New technology was a large part of documenting the project, Podnosh has created an online map with layers where you can find out more about the stories of the park - with plotted on quotes, photos and trees. As you walk round the park you can use your smart phone to receive these stories/info at site-specific locations. If you do not have access to a smartphone, or online, the printed map is the most accessible and tactile version - you can pick up a printed map at CoCoMAD. It has been printed on FSC-approved paper and with environmentally-friendly inks.

I created a bright + fun brand identity and icon set, and this A5 fold out to A3 printed map which has been modified for Issuu, below.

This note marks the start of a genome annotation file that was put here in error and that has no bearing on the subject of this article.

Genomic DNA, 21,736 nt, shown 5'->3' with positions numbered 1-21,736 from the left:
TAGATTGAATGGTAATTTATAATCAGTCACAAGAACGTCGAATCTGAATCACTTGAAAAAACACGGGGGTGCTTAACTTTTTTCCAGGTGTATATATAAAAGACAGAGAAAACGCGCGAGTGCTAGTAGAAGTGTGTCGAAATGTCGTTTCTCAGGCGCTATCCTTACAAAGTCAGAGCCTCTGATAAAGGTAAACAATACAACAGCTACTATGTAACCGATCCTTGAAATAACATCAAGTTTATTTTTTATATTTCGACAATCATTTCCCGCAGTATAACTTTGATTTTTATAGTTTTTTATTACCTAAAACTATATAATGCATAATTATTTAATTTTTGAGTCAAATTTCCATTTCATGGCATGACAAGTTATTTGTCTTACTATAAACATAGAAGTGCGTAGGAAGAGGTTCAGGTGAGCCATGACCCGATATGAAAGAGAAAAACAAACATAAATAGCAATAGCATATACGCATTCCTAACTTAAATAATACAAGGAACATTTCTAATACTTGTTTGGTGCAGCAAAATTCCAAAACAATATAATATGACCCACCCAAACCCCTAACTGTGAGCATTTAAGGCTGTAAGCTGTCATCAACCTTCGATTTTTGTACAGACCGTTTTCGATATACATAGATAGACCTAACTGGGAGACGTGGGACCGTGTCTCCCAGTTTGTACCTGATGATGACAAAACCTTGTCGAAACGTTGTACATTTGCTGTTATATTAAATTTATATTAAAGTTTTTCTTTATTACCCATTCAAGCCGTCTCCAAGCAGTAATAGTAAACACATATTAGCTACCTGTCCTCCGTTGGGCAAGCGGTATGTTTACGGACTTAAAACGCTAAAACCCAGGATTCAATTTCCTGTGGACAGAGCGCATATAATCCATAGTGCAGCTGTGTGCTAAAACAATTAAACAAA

More about the project, including how you can get involved such as adding your own stories and photos to the map - on the park's website:-


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'The Cracker', Laura Pannack for BLAST Photography Festival (Multistory)


Last month I designed a 40 page magazine called THE CRACKER, a project by photographer Laura Pannack, for Multistory’s BLAST Photography Festival, project managed by Becky Sexton (these are her photos of the magazine - ta!)

The Cracker is a series of portraits of teenagers living in Tipton. As a starting point, Laura was introduced to them by Sandwell Youth Services and then continued to return over a period of one year as she was drawn to this area for its tight knit community. Through her photographs, she aims to explore the friendships, the unique language and tradition of the area and the characters that, “for me, should not be lost or ignored”.

The portraits were published in a magazine for the participants and presented at an outdoor screening at a special event with food and music in collaboration with Sandwell Youth Service.